With a letter straight to the top, a group of Marines is demanding that Facebook get a grip on the systemic harassment that plagues its female servicemembers.
In March, Facebook became the epicenter of the Marines United scandal, which exposed a massive online community where users shared often intimate photos of servicewomen without their consent. While such content isn’t limited to Facebook, it has thrived there and continues to do so in the aftermath of the scandal, which the USMC is still struggling to contain.
In a thorough, thoughtfully articulated letter, veteran and Not in My Marine Corps co-founder Erin Kirk-Cuomo calls for Sheryl Sandberg to take a personal interest in fighting the spread of nonconsensual photo sharing and gendered harassment on Facebook:
“We applaud the updates in facial recognition software in an effort to end the sharing of revenge pornography announced by Facebook last week. However, Facebook has been negligent in removing pages, groups, and users, that actively promote nonconsensual intimate photo sharing and incite sexual violence and harassment.
For Facebook leadership to publicize their value to the military family, then ignore its complicity in the misconduct perpetrated by its users is, at best, naive. At its worst, this failure directly contributes to the inescapable sexism that is part of the military culture.”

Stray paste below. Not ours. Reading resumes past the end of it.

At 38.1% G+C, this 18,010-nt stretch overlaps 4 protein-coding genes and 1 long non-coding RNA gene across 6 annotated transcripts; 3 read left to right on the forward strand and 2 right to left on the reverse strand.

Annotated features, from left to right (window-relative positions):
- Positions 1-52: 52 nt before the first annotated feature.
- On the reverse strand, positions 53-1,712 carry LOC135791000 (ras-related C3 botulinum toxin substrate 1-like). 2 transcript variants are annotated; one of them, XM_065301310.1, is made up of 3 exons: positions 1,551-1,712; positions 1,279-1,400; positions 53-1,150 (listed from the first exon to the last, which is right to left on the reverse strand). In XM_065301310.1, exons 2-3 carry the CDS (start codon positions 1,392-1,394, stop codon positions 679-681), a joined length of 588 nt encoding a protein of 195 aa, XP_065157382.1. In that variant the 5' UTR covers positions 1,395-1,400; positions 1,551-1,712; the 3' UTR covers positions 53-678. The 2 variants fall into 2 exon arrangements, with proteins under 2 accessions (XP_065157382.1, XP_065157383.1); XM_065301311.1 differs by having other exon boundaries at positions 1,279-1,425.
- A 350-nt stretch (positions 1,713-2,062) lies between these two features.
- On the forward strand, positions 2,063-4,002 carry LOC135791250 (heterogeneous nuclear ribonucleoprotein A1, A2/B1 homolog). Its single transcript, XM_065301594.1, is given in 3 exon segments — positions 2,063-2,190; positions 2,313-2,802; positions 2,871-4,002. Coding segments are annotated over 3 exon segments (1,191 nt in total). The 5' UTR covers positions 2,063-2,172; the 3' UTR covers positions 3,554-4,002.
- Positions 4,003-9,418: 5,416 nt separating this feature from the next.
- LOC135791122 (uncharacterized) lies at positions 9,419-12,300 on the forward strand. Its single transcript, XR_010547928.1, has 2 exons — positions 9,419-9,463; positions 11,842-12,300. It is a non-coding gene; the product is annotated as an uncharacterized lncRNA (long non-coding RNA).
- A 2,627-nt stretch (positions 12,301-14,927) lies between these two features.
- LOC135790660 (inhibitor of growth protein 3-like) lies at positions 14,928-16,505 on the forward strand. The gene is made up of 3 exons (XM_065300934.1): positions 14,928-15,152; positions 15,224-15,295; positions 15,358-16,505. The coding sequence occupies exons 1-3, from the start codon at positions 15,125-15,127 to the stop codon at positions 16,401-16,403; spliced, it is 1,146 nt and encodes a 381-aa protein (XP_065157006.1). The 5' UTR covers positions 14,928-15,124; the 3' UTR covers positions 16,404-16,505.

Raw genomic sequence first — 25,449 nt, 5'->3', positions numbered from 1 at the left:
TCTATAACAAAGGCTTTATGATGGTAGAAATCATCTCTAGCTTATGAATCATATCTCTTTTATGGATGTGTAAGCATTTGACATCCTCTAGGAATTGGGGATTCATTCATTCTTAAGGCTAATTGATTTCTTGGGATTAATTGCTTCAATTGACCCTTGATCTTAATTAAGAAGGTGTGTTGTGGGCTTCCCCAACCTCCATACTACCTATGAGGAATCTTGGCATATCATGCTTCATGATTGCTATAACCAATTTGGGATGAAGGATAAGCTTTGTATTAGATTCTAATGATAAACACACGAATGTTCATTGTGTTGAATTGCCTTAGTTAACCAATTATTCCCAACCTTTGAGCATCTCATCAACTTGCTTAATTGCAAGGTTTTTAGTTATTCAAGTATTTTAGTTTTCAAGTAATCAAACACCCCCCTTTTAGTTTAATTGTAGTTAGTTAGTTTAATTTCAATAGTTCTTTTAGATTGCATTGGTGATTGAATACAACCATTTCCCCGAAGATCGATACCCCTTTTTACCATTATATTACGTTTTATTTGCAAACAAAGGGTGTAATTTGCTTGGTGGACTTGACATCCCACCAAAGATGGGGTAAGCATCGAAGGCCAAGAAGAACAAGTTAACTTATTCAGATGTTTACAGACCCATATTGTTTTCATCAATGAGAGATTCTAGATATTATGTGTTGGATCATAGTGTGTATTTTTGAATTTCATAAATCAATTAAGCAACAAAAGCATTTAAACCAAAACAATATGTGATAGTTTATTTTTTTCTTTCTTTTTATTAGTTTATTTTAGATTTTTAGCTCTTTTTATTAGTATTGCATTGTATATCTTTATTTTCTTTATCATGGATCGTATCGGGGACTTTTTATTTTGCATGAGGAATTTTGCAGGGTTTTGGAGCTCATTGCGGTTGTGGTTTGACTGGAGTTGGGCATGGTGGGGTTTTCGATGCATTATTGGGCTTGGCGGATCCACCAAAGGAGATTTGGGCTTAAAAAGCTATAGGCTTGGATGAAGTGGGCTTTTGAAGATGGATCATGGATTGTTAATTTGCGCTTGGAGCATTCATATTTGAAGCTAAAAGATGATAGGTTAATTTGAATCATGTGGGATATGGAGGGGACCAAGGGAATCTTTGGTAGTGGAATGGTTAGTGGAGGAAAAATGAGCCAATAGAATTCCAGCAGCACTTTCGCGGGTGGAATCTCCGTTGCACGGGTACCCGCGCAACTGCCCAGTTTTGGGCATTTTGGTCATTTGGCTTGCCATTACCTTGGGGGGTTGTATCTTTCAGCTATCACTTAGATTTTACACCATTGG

Sandberg’s interest in gender equality is well established, if at times superficial. As Facebook’s COO, she’s perfectly positioned to put her money where her mouth is — like when she announced the company’s enhanced family leave benefits — but Sandberg rarely wades into Facebook’s messy platform policies around issues like harassment, an area where she could effect real change.
In her letter, Kirk-Cuomo argues that Facebook’s failure to act decisively against harassment against its service members is both hypocrisy and implicit approval of the kind of toxic behavior that’s been allowed to run rampant on its platform:
“In the wake of the Marines United unmasking, dozens of similar and copycat groups have been created. The current screening and reporting process remains largely ineffective. I have heard from concerned users that they have been forced to report these pages multiple times a day for weeks in order for Facebook to review the validity of the claims all while hiding behind automated and couched responses. This slow removal process allows this cancer to metastasize.”
Far from just complaining, Kirk-Cuomo offers specific solutions for containing and eradicating the objectionable content, suggesting that Facebook work more closely with military representatives to “quickly eliminate groups, pages, and users” who share and spread content that violates its terms of service. Facebook has an unfortunate tendency to over-rely on its own vulnerable communities to self-police, yet tends to drag its feet when community members report harassment. Considering the scope of its resources, and how indispensable Facebook can be for military families, it’s unfortunate that female Marines now have to shoulder that burden.
“You said in your book Lean In, ‘We cannot change what we are not aware of, and once we are aware, we cannot help but change,’” Kirk-Cuomo writes. “I am making you aware, Ms. Sandberg.”